“Aging of cells accelerates in space,” he added, indicating that organ-on-a-chip space research could uncover medical knowledge useful beyond a specific disease.
“We’ll be able to see in a matter of days what might take months on Earth,” the researchers said.
While microgravity alone might harm kidneys, the scientists also pointed out that astronauts are confined to a closed environment, are exposed to questionable chemicals, eat an unusual diet, and conserve and recycle water for drinking. Any of these could be rough on already vulnerable kidneys.
According to Kelly, the kidney-on-a-chip technology will evaluate how diminished gravity affects the ability of tubules, in both males and females, to conduct the basic work of kidneys. He explained that kidney cells sense gravitational forces in ways that direct the cells to carry out their activities.
“Kidney tubules are polarized,” explained Yeung, “and have an inside and outside. We are curious to see if the cells still stay polarized without Earth’s gravity, and what effect this might have on kidney cell function and on disease progression."
The cells’ shape, spatial orientation and response to fluid flow could be disrupted in space. This distortion could alter how the cells that line the tubules transport water, electrolytes, vitamins and toxins, and could make tubules prone to damage from proteins or other biochemicals.
Working in orbit
The researchers plan to send 24 Nortis Triplex Chips to the International Space Station in temperature and carbon dioxide pump assemblies.
After berthing, these will be placed in incubators and later put in a Life Sciences Glovebox. At the end of the experiment, they will be preserved and cooled to await transport back to Earth.
“We had to shrink the size of our usual equipment to fit the tight quarters of the space station,” Himmelfarb said. It was like shoehorning a refrigerator into a microwave oven, while maintaining proper environmental conditions for the experiment.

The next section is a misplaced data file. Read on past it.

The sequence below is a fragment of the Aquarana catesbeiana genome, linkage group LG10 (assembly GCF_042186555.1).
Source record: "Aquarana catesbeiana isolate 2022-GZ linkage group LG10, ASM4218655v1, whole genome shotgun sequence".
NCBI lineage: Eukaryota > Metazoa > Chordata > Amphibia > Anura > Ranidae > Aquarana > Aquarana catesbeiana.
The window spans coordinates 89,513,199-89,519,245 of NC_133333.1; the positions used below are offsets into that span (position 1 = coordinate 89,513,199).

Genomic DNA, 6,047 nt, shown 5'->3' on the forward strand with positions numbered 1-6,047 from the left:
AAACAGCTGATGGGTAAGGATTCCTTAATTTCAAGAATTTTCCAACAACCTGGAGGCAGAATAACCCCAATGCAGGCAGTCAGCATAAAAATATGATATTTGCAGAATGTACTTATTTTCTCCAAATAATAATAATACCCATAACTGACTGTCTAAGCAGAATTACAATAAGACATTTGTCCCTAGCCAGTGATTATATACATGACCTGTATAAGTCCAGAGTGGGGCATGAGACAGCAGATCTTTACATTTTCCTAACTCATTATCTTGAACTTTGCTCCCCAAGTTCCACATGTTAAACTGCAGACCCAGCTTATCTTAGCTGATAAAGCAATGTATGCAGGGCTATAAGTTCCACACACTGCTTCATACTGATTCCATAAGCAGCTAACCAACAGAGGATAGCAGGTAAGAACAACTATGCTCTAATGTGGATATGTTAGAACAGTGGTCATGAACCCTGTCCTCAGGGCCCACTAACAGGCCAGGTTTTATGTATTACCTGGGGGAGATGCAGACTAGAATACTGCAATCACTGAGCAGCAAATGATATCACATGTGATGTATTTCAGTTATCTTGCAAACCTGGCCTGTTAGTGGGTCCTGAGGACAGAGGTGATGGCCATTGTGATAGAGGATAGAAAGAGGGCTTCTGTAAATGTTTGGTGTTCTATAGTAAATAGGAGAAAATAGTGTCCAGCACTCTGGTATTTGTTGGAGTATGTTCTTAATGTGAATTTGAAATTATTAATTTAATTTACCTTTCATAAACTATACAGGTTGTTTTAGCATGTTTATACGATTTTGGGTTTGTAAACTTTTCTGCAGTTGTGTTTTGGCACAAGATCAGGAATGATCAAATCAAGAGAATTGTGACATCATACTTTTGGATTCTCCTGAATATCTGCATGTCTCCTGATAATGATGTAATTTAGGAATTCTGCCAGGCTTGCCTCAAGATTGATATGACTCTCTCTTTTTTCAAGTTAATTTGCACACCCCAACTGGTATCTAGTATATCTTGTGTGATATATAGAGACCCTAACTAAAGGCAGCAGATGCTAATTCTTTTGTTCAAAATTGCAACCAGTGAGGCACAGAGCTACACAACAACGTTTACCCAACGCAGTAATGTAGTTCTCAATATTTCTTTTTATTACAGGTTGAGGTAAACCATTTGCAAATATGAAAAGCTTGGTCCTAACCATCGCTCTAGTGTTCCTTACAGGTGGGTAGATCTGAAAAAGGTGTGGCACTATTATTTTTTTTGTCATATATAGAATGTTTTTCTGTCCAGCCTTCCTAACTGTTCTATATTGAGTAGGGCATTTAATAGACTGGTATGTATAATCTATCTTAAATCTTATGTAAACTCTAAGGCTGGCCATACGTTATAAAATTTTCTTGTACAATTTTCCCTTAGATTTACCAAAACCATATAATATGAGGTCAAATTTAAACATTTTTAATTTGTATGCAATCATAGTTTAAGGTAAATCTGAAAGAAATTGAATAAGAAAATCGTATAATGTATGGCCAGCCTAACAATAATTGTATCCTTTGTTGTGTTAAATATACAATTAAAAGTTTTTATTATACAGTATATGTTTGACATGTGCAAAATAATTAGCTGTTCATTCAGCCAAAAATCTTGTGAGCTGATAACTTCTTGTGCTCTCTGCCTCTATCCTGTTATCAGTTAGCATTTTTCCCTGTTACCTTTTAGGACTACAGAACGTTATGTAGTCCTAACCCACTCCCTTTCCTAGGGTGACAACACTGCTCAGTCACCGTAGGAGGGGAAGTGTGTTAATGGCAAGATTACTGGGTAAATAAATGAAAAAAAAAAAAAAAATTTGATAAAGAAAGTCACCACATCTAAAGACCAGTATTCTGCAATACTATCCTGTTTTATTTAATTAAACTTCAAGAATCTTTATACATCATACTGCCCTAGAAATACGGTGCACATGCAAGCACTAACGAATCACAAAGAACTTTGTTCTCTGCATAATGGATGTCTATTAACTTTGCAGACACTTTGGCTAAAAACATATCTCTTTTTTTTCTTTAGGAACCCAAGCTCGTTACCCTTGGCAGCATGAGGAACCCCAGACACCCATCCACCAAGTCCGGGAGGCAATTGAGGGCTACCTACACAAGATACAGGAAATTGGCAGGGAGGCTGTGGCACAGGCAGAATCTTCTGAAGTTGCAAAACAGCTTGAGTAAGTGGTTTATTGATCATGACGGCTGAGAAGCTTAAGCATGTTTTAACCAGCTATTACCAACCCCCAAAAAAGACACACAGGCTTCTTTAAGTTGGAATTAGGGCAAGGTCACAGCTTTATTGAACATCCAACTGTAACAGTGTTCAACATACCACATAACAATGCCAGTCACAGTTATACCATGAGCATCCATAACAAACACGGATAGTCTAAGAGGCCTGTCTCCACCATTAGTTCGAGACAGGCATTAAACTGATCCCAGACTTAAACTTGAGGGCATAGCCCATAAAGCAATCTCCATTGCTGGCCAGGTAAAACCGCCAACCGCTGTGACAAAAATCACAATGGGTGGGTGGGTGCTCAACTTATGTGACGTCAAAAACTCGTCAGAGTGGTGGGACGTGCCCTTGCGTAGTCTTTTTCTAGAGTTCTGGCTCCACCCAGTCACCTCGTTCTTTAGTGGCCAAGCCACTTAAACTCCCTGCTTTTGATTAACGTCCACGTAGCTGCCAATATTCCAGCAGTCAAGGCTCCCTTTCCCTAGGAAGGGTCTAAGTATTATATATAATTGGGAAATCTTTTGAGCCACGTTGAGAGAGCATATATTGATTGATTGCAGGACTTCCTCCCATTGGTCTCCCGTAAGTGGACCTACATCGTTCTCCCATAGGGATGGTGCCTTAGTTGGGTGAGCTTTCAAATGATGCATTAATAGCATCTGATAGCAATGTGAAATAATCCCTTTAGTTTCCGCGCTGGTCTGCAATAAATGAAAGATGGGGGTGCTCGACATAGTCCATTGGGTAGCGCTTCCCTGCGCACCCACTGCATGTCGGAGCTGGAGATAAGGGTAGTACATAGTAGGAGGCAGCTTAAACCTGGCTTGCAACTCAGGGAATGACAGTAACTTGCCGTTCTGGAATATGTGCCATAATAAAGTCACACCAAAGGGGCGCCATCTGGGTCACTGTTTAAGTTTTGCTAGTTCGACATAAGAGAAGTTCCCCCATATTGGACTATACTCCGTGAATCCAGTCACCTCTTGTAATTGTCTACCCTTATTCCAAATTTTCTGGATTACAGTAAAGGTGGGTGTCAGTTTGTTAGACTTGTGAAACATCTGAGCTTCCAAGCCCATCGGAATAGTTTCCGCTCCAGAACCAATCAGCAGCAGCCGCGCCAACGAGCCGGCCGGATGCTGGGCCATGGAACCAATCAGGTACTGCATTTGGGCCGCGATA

“We had to make some 270 modifications to fit the setting of the International Space Station,” the researchers explained. Precautions were taken to keep the chips from shattering and creating a free-floating fragment hazard.
“On Earth, studies can be repeated. On the ISS, we have only one shot to get this experiment right. It will be a tense time for us,” Himmelfarb said.
The set up took into account the realities of working in orbit. The astronauts will perform experiments while wearing cumbersome gloves and space suits. Miniaturization and automation, however, should simplify their tasks – and provide new ideas for making such experiments easier to perform on Earth.
“One of the cool things about being at Cape Canaveral is that we can watch the astronauts do the experiments in real time,” Himmelfarb said.
Meanwhile, in normal gravity on Earth, a UW team will conduct the same protocols on kidney chip cells from the same donors, to obtain comparative, control data.
This summer, a second tissue chip launch to the ISS will test potential drug therapies for the biological changes observed during this mission.
Future research, led by UW bioengineering associate professor Deok-Ho Kim, will send hearts-on-chips to the International Space Station. Those studies will look at the influence of extended periods in space on heart muscle contractions. Besides causing kidney changes, space flight reduces cardiovascular fitness.
Source: UW Medicine Newsroom